Two nuclear reactors sites, 369 Whisman Road Mountainview (now Google) and San Ramon CA

ATL Job 5164 ATL-D-619 7 June 1961
Page 46

ATL Job 5164
7 June 1961

Google currently occupies the location where American Standard built portable nuclear reactors that were sent overseas in trade shows for the Atomic Energy Commission and for colleges and universities. The AEC shut down the facility because it was located in a densely populated area and given the accidents from these reactors and that the location had no shielding or even containment for the radioactive gasses and radioactive water, it was decided to pull the plug on the reactors. They had two reactors on site and built these reactors for other entities:

Iowa State University
Virginia Polytechnic Institute / North Carolina State college
Australia (Atomic Energy Commission)
Japan (Kinki University) Osaka
Japan (Tokai University)

ATL Job 5164 ATL-D-619 7 June 1961
Page 27

From the report page 6:

“B. Reactor Building
The reactor will be housed in an existing 20′ x 32′ x 14′ eave height steel frame
reactor building. The building is supported on a reinforced concrete foundation and has corrugated steel walls and roof and a concrete floor sealed with Amercoat. A concrete curb around the base of the building will prevent run off of radioactive water. Gas-tight construction has not been provided. Entry to the building is provided by two sliding doors, which may be locked with a padlock. A stairway provides access to the top of the reactor. A one-ton electric hoist is available for removing the concrete closures from the reactor”

Note the curb around the building to prevent run off of radioactive water and the padlock on the door for security. Remember this is for two nuclear reactors.

These are the concentric circles that the Atomic Energy Commission requires for safety. If there was an accident everyone within range would have to be permanently evacuated. page 44

This reactor type was based on the Argonne reactor which had some serious defects causing a melt down.

Ruzich, K. C.., Sturm, W. J.. Hazard Summary Report for the Argonne AGN-201 Reactor. United States: Argonne National Laboratory, 1962.
Continue reading “Two nuclear reactors sites, 369 Whisman Road Mountainview (now Google) and San Ramon CA”

North Hollywood High School Nuclear Radiation Test to see how far gamma rays penetrates a school which is still in use to this day!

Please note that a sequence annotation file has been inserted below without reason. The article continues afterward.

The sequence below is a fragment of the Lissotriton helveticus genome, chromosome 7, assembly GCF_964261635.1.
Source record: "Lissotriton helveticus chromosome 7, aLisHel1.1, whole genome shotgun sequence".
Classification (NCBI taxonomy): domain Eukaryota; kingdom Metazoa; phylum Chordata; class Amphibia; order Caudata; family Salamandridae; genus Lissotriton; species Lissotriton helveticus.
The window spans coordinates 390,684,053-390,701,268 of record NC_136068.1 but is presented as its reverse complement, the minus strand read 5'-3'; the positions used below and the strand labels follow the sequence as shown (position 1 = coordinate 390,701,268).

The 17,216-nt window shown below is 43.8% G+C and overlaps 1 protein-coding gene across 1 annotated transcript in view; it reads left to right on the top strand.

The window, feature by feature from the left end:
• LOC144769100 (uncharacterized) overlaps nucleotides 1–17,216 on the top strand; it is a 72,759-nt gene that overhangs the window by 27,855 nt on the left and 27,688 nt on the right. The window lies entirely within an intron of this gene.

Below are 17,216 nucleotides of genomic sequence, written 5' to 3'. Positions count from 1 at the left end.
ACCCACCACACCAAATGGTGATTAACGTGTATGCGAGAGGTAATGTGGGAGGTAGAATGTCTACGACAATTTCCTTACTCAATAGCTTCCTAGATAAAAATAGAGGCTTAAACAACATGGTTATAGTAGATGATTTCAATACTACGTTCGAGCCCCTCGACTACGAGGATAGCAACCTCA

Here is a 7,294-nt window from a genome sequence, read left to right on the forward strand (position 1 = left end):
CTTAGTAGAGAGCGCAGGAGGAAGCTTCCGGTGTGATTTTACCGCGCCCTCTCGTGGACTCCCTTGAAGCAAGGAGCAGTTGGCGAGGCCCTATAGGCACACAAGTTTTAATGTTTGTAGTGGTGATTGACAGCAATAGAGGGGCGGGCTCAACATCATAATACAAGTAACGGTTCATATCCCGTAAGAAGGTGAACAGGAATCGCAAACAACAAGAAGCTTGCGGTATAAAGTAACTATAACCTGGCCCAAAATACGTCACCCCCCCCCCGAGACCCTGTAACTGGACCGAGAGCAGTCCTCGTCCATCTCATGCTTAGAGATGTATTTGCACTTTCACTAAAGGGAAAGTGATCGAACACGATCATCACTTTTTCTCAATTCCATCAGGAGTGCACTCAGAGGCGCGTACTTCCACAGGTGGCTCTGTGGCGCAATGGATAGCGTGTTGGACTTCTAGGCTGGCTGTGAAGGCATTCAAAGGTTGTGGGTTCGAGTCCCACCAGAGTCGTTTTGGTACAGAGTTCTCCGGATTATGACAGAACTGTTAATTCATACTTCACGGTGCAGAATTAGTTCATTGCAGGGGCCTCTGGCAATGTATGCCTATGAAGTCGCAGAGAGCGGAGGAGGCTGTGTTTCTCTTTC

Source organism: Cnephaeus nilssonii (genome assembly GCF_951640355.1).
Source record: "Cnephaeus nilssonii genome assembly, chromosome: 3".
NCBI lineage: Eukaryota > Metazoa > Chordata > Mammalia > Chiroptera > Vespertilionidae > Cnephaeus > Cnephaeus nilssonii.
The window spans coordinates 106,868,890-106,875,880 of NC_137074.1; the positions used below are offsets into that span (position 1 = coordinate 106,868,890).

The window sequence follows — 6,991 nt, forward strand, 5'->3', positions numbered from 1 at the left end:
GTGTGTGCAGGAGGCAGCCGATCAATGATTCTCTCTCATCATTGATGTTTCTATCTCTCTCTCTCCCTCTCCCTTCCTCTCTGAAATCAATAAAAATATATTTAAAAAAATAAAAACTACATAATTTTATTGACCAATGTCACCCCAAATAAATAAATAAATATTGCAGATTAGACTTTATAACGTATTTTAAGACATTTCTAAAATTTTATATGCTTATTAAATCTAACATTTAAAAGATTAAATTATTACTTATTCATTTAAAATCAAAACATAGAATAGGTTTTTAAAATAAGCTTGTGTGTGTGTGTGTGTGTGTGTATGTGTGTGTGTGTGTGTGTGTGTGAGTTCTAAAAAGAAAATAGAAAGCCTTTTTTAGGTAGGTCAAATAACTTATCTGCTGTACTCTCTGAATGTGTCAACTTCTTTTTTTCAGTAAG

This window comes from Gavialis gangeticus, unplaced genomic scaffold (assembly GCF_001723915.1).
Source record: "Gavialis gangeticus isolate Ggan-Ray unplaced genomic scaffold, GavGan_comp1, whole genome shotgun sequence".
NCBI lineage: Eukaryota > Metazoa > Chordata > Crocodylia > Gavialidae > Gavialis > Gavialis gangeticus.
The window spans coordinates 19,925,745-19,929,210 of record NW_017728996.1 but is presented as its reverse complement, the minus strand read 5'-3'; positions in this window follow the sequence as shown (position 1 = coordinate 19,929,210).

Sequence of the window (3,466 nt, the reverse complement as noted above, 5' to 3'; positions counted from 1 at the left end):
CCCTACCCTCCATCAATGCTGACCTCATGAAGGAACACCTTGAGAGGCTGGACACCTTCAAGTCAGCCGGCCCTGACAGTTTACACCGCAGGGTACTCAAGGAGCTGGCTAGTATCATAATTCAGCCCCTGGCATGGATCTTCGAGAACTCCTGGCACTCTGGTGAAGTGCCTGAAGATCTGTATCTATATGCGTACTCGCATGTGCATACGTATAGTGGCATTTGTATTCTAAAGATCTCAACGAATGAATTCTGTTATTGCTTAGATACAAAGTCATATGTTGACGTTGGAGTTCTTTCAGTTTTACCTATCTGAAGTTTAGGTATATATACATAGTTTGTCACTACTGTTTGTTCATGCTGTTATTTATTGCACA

“An experimental study designed to provide a basis for estimating protection against fallout
radiation was conducted on four diversified structures in the Los Angeles, Calif., area. This
study was sponsored by the Civil Effects Test Operations (CETO), Division of Biology and
Medicine, U. S. Atomic Energy Commission. The four buildings studied were (1) the Laboratory of Nuclear Medicine and Radiation Biology at the University of California at Los Angeles
(UCLA); (2) a family fallout shelter; (3) the communications section of the Los Angeles Police
Department building; and (4) a typical classroom located at North Hollywood High School.

A fallout radiation field was simulated by the Mobile Radiological Measuring Unit. The
unit employed a single radioactive Co 60 source, which was pumped at a uniform speed through
a long length of tubing evenly distributed over the area of interest. Measurements of the radiation levels at selected points inside the structures were made with highly sensitive ionization chamber detectors. Protection factors ranged from 10 to 2000 in the UCLA building, up to 10,000 in the family fallout shelter, from 50 to 150 in the communications section of the police
building, and from less than 10 to approximately 20 in the high school classroom.”


Google Map

Ibid, p.61


ibid. p 26

Editors note: Here is an example of a crime against Humanity.

Here are a bunch of enthusiastic trusting people allowing themselves to be needlessly exposed to gamma radiation from this device that was used to spread the radiation by having a capsule of Cobalt 60 in a large length of firehose with 120 gallons of water pushing the radioactive capsule through the firehose. Later in their work, they used an antifreeze solution in order to make it work better. They would dump the antifreeze directly into sewers when they were done. I do not know if they used the antifreeze solution in this test.